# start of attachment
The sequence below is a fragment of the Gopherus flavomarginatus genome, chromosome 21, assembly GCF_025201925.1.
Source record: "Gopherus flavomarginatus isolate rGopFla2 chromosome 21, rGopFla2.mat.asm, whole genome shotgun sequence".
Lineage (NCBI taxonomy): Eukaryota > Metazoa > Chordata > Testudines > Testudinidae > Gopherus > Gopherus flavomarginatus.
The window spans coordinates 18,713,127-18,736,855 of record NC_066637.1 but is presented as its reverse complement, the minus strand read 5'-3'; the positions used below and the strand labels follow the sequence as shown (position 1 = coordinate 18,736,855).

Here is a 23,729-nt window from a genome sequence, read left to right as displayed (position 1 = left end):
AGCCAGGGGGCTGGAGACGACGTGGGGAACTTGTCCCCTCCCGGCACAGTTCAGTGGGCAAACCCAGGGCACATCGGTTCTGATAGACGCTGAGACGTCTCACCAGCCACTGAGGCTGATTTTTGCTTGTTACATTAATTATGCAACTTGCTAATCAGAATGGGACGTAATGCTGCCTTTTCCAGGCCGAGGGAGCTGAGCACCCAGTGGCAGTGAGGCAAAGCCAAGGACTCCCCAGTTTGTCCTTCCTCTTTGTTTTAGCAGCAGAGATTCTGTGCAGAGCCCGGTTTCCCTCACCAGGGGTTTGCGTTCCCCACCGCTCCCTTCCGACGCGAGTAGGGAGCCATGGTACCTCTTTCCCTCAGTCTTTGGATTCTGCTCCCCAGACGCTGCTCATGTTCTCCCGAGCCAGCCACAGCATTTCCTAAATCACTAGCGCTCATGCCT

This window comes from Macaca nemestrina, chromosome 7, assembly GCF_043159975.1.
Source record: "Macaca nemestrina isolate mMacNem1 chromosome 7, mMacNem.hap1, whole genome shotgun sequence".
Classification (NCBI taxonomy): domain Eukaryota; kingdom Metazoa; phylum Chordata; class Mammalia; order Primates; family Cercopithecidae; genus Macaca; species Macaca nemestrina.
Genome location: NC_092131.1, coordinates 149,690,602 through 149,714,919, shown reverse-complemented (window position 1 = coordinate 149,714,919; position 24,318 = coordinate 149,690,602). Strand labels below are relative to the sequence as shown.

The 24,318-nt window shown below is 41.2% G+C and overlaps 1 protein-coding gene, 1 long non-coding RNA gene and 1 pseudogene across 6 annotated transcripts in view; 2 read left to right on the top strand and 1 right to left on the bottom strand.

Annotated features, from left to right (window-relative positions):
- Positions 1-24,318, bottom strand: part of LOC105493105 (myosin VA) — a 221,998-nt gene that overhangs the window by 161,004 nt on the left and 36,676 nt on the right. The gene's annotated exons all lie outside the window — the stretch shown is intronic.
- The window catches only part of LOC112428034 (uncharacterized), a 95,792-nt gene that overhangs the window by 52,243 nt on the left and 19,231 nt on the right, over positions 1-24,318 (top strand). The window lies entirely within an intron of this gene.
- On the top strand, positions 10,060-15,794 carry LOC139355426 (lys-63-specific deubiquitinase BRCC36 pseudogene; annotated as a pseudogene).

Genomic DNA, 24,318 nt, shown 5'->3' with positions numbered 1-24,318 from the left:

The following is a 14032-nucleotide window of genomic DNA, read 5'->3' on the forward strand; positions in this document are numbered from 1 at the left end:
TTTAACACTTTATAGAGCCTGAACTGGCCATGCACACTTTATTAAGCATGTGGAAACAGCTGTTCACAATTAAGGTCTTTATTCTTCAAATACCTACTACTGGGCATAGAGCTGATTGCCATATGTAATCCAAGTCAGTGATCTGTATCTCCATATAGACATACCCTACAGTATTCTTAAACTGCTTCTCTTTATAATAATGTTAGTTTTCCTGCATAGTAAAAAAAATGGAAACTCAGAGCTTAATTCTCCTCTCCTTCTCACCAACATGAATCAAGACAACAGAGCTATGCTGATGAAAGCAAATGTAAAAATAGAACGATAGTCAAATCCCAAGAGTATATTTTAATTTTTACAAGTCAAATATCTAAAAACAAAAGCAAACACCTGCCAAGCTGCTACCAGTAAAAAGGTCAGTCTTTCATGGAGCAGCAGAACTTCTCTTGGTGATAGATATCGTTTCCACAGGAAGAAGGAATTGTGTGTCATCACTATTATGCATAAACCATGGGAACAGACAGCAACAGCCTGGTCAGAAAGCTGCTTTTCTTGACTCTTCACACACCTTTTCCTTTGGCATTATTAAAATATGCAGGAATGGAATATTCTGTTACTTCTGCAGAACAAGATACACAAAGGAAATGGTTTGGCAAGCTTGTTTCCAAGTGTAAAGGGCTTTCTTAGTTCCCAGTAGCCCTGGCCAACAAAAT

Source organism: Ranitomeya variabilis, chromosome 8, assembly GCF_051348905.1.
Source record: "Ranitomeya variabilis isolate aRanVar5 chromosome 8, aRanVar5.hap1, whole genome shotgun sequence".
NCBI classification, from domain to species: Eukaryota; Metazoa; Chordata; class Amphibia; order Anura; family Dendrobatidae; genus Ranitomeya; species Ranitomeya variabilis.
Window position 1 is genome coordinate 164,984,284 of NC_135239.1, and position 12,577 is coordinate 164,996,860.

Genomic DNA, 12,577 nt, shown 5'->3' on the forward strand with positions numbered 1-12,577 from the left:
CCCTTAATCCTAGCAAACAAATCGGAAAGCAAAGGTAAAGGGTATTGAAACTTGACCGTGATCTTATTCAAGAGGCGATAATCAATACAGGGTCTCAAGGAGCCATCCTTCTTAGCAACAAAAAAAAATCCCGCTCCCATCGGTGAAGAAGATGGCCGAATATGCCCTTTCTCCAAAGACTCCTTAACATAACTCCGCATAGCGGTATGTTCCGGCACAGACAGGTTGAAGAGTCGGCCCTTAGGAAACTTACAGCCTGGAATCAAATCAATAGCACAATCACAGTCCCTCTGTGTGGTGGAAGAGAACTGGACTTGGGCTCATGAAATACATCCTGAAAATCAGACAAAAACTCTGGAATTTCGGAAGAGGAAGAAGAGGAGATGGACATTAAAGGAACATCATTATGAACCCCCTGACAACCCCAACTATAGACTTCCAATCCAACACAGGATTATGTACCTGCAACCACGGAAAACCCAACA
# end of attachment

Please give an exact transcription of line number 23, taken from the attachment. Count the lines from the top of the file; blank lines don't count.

Genomic DNA, 12,577 nt, shown 5'->3' on the forward strand with positions numbered 1-12,577 from the left: